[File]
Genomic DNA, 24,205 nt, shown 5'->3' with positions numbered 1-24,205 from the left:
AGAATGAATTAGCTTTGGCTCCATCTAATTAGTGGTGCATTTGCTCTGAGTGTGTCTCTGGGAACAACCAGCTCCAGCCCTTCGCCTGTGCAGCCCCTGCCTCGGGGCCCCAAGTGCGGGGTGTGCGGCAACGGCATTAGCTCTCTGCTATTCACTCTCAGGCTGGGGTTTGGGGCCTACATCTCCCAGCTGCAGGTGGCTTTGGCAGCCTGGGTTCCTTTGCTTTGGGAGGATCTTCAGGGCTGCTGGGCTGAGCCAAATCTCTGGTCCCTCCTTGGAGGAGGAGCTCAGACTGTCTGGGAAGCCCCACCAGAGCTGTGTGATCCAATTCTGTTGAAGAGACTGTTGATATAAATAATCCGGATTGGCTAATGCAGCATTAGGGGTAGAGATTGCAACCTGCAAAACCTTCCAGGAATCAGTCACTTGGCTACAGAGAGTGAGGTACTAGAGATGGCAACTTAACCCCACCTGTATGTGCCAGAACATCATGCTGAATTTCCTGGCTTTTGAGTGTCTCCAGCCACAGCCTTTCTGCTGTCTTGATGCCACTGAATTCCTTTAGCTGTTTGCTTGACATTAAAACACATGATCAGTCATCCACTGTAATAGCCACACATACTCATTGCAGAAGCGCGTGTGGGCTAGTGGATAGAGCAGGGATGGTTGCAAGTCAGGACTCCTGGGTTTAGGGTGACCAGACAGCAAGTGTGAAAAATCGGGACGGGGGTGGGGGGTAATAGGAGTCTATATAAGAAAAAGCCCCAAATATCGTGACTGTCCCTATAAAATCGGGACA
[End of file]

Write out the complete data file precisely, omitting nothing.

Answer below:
Genomic DNA, 24,205 nt, shown 5'->3' with positions numbered 1-24,205 from the left:
AGAATGAATTAGCTTTGGCTCCATCTAATTAGTGGTGCATTTGCTCTGAGTGTGTCTCTGGGAACAACCAGCTCCAGCCCTTCGCCTGTGCAGCCCCTGCCTCGGGGCCCCAAGTGCGGGGTGTGCGGCAACGGCATTAGCTCTCTGCTATTCACTCTCAGGCTGGGGTTTGGGGCCTACATCTCCCAGCTGCAGGTGGCTTTGGCAGCCTGGGTTCCTTTGCTTTGGGAGGATCTTCAGGGCTGCTGGGCTGAGCCAAATCTCTGGTCCCTCCTTGGAGGAGGAGCTCAGACTGTCTGGGAAGCCCCACCAGAGCTGTGTGATCCAATTCTGTTGAAGAGACTGTTGATATAAATAATCCGGATTGGCTAATGCAGCATTAGGGGTAGAGATTGCAACCTGCAAAACCTTCCAGGAATCAGTCACTTGGCTACAGAGAGTGAGGTACTAGAGATGGCAACTTAACCCCACCTGTATGTGCCAGAACATCATGCTGAATTTCCTGGCTTTTGAGTGTCTCCAGCCACAGCCTTTCTGCTGTCTTGATGCCACTGAATTCCTTTAGCTGTTTGCTTGACATTAAAACACATGATCAGTCATCCACTGTAATAGCCACACATACTCATTGCAGAAGCGCGTGTGGGCTAGTGGATAGAGCAGGGATGGTTGCAAGTCAGGACTCCTGGGTTTAGGGTGACCAGACAGCAAGTGTGAAAAATCGGGACGGGGGTGGGGGGTAATAGGAGTCTATATAAGAAAAAGCCCCAAATATCGTGACTGTCCCTATAAAATCGGGACA